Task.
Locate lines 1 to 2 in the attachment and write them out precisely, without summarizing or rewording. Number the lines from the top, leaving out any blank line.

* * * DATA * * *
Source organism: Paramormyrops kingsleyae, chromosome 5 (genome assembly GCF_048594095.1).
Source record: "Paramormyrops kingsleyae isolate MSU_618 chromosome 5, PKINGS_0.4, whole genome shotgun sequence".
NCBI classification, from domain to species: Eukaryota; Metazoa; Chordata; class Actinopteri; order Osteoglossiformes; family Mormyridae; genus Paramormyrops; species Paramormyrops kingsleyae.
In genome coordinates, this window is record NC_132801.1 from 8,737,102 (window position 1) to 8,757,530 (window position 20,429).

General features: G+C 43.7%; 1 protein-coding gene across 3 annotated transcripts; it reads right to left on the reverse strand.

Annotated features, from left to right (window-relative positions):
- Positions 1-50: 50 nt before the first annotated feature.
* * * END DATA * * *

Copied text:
Source organism: Paramormyrops kingsleyae, chromosome 5 (genome assembly GCF_048594095.1).
Source record: "Paramormyrops kingsleyae isolate MSU_618 chromosome 5, PKINGS_0.4, whole genome shotgun sequence".